www.cartage.org.lb /en/themes/biographies/MainBiographies/U/Urey/1.html   (183 words)

  
 Urey Harold Clayton
Harold Clayton Urey (April 29, 1893 – January 5, 1981) was a chemist whose pioneering work on isotopes earned him the Nobel Prize in Chemistry in 1934 and later led him to theories of planetary evolution.
In autumn 1941, Urey, with G. Pegram, led a diplomatic mission to England to establishing co-operation on development of the atomic bomb.
Named after him are lunar impact crater Urey, asteroid 4716 Urey and the H. Urey Prize, awarded for achievement in planetary sciences by the American Astronomical Society.
www.teachher.com /chemia/urey-clayton.htm   (556 words)

  
 Urey, Harold C. - Component of : Early Ideas in the History of Quantum Chemistry.
The son of a teacher and lay minister, Urey was educated at the University of Montana, where he studied zoology.
Urey established his reputation in 1931 with his isolation of deuterium by fractional distillation.
Urey was made responsible in 1942 for the gaseous diffusion approach, which turned out to be by far the most successful.
www.quantum-chemistry-history.com /Urey1.htm   (928 words)

  
 Urey, Harold Clayton - HighBeam Encyclopedia   (Site not responding. Last check: 2007-09-19)
UREY, HAROLD CLAYTON [Urey, Harold Clayton], 1893-1981, American chemist, b.
For his isolation of deuterium (heavy hydrogen) he received the 1934 Nobel Prize in Chemistry; he later isolated heavy isotopes of oxygen, nitrogen, carbon, and sulfur.
During World War II, Urey took part in the research leading to the production of the atomic bomb; his special work was on methods of separating uranium isotopes and the production of heavy water.
www.encyclopedia.com /doc/1E1-urey-h1ar.html   (274 words)

  
 Harold C. Urey - Biography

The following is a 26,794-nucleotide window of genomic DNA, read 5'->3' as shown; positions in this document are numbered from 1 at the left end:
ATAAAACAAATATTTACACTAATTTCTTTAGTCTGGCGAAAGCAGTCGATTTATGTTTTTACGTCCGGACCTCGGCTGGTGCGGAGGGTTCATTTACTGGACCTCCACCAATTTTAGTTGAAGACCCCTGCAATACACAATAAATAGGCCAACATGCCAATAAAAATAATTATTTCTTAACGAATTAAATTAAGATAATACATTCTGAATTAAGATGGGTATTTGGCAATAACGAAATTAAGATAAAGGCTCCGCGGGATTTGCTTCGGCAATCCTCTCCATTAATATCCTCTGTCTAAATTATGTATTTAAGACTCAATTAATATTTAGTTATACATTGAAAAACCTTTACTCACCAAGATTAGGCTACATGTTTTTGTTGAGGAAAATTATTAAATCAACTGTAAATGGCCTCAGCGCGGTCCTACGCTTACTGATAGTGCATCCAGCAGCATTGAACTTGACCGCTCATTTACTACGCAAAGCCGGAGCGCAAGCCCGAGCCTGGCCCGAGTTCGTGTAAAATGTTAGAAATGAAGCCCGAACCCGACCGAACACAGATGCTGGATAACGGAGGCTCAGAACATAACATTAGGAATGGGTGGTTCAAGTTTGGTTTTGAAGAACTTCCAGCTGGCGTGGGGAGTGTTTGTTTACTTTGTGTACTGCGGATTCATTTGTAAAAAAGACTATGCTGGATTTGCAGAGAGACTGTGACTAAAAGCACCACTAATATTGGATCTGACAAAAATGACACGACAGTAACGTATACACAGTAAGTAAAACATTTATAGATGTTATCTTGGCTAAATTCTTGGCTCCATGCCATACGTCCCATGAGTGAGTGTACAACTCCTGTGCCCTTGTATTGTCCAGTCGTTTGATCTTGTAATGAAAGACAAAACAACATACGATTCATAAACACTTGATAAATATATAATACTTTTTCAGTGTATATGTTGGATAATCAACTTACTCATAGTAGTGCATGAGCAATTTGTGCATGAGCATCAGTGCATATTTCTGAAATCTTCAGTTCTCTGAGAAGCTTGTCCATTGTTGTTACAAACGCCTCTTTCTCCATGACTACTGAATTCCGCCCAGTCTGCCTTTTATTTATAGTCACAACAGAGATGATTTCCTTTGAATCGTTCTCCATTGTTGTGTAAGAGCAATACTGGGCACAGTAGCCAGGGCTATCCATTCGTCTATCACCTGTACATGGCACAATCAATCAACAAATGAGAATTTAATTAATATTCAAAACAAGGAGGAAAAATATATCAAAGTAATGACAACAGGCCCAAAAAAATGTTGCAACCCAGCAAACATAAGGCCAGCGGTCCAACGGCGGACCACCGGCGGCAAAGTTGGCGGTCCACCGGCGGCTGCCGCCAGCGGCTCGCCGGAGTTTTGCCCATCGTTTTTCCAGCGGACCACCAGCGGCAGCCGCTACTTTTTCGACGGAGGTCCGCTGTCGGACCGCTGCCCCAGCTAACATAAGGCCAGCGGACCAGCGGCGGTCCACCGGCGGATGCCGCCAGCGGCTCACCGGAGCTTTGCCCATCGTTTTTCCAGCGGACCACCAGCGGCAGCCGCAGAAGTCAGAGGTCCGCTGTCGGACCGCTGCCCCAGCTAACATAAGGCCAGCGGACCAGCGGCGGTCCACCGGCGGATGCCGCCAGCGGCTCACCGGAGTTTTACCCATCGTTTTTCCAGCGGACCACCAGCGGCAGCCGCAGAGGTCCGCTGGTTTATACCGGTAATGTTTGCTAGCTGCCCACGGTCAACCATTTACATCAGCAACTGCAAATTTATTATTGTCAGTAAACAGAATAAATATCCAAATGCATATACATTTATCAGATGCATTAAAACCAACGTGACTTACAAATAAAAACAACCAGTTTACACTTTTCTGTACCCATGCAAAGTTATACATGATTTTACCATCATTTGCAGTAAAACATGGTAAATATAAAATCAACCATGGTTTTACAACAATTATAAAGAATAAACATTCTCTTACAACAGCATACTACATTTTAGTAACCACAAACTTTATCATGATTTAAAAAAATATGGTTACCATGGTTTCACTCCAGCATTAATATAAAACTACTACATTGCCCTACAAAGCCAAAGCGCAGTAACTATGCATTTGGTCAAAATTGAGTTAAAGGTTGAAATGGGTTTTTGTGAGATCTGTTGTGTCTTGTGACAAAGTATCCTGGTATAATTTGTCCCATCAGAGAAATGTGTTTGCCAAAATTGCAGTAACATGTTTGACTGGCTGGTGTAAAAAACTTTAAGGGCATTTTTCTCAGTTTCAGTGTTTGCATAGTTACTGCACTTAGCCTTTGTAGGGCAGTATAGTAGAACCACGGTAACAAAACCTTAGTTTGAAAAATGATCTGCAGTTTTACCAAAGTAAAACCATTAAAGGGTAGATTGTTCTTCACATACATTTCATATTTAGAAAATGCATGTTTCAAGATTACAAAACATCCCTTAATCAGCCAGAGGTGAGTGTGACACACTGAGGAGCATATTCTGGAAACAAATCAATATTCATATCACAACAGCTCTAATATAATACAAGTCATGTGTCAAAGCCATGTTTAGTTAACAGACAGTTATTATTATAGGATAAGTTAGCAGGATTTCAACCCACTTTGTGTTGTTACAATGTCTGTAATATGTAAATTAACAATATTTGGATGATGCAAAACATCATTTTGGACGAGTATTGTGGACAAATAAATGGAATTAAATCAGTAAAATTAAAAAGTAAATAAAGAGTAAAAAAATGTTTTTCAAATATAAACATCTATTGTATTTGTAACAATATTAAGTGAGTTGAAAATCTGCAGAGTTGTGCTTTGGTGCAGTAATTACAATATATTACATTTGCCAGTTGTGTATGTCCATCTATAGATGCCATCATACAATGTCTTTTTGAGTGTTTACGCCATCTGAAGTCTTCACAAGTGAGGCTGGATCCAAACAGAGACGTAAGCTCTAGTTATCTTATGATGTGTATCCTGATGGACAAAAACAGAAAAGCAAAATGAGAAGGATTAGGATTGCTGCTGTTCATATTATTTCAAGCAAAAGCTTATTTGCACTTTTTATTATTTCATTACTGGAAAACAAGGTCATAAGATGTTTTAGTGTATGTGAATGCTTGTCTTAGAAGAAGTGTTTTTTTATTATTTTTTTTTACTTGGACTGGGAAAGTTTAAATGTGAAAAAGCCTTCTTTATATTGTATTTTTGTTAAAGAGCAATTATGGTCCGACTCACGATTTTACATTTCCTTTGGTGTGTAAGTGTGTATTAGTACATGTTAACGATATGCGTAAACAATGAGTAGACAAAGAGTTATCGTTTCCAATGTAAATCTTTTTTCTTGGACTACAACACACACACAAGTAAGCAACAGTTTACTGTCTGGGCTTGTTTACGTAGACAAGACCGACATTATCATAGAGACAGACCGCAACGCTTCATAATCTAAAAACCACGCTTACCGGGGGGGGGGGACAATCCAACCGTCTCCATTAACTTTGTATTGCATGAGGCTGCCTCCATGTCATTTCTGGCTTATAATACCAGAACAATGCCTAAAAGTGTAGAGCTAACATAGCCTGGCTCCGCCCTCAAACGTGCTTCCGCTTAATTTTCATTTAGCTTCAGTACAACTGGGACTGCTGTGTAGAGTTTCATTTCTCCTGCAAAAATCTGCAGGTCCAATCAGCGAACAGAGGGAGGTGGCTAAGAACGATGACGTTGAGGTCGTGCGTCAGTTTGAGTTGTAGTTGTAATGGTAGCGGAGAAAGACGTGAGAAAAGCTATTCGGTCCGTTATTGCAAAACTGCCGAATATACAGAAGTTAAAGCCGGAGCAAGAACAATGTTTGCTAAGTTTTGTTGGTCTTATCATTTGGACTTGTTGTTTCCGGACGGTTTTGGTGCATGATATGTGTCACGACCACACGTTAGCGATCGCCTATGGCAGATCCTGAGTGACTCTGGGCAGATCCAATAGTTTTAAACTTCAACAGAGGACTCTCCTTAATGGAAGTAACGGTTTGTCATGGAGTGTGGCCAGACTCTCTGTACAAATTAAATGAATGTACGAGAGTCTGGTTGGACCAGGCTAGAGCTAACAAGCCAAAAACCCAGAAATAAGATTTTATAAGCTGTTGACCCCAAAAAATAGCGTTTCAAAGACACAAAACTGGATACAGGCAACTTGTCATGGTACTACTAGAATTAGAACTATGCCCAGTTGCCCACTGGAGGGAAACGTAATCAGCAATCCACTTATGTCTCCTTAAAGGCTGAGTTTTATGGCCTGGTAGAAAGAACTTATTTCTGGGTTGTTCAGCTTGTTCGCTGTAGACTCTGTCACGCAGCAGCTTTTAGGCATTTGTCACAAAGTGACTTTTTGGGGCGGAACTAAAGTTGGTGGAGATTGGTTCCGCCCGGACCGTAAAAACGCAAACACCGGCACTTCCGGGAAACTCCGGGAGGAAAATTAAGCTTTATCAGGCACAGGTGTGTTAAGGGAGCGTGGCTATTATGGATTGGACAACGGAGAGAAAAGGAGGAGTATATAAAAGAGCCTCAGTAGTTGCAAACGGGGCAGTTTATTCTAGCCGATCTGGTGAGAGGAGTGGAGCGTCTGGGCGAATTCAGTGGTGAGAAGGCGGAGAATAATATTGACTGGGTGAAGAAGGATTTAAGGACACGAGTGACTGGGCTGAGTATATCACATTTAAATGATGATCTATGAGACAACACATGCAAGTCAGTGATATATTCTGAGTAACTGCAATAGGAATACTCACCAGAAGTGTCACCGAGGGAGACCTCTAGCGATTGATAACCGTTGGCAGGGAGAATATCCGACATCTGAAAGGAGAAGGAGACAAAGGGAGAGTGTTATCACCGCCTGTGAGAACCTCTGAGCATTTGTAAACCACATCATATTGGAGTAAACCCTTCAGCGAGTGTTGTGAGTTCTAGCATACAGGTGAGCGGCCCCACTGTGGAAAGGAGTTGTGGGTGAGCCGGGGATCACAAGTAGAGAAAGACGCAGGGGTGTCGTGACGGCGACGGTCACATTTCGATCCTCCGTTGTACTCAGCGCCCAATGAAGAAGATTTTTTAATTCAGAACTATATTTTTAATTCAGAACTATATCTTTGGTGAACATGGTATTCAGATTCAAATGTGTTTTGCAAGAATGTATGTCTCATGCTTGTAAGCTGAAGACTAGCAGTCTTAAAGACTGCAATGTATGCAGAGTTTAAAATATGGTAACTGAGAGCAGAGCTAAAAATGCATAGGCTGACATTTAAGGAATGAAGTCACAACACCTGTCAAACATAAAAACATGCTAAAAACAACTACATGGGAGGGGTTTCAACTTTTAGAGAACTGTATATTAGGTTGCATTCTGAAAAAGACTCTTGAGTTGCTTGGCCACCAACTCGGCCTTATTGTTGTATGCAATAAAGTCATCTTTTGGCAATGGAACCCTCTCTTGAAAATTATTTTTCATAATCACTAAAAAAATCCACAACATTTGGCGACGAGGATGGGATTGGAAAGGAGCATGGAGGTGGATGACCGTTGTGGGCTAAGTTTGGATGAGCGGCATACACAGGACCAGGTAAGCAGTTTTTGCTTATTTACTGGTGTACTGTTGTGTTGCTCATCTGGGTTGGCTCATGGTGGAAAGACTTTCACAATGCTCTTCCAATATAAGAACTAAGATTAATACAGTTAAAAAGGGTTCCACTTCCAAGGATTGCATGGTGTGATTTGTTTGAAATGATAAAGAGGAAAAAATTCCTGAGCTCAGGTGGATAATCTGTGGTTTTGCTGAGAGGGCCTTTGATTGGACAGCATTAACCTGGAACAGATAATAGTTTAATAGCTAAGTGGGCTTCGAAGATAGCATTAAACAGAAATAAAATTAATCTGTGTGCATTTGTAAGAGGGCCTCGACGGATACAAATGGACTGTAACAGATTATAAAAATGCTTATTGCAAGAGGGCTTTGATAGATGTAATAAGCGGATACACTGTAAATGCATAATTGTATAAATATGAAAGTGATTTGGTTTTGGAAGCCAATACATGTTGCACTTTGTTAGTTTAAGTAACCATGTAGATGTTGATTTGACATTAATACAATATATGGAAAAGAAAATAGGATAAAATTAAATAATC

Harold Clayton Urey was born in Walkerton, Indiana, on April 29, 1893, as the son of the Rev. Samuel Clayton Urey and Cora Rebecca Reinsehl, and grandson of pioneers who settled in Indiana.
Professor's Urey's early researches concerned the entropy of diatomic gases and problems of atomic structure, absorption spectra and the structure of molecules.
Professor Urey received the Willard Gibbs Medal (American Chemical Society) in 1934; Davy Medal (Royal Society, London), 1940; Franklin Medal, 1943; Medal for Merit, 1946; Cordoza Award, 1954; Honor Scroll Award (American Institute of Chemists), 1954; Joseph Priestley Award, 1955; Alexander Hamilton Award, 1961; and the J. Lawrence Smith Award (National Academy of Sciences), 1962.
www.nobel.se /chemistry/laureates/1934/urey-bio.html   (644 words)

  
 Harold Urey - Search Results - MSN Encarta
Harold Urey - Search Results - MSN Encarta
Urey, Harold Clayton (1893-1981), American chemist and Nobel laureate, best known for his discovery of deuterium, or heavy hydrogen,
American chemist Harold Urey received the 1934 Nobel Prize in chemistry for his discovery of deuterium, a form of the chemical element hydrogen...
encarta.msn.com /Harold_Urey.html   (95 words)

  
 Harold Clayton Urey (1893-1981)   (Site not responding. Last check: 2007-09-19)
Harold Clayton Urey was born in the state of Indiana, USA, in April 29th 1893, dying in California, in January 5th 1981.
A graduate of the University of Montana (1917), he was granted a Ph.D. in Chemistry at the University of California (1923), and specialized in atomic physics with Niels Bohr by the University of Copenhagen (1923-1924).
Urey also devoted some time to the problem of the origin of Earth and to the hypothesis of using oxygen-18 to determine prehistoric temperatures.
nautilus.fis.uc.pt /st2.5/scenes-e/biog/b0034.html   (130 words)

  
 Urey Harold Clayton - Search Results - MSN Encarta
Urey Harold Clayton - Search Results - MSN Encarta
In 1931 the American physicist Harold Clayton Urey discovered the hydrogen isotope deuterium and made heavy water from it.
The American chemist Harold Clayton Urey discovered in 1932 the presence in water of a...
uk.encarta.msn.com /Urey_Harold_Clayton.html   (109 words)

  
 Harold C. Urey biography .ms (via CobWeb/3.1 planetlab2.csres.utexas.edu)   (Site not responding. Last check: 2007-09-19)
Harold Clayton Urey (April 29, 1893 – January 5, 1981) was a chemist whose pioneering work on isotopes earned him the Nobel Prize in Chemistry in 1934 and later led him to theories of planetary evolution.
On his return to the US in 1924 he taught at Johns Hopkins University, and then at Columbia where he assembled a team of associates that included Rudolph Schoenheimer, David Rittenberg and T. Taylor.
He died at La Jolla, California, and is buried in the Fairfield Cemetery in DeKalb County, Indiana.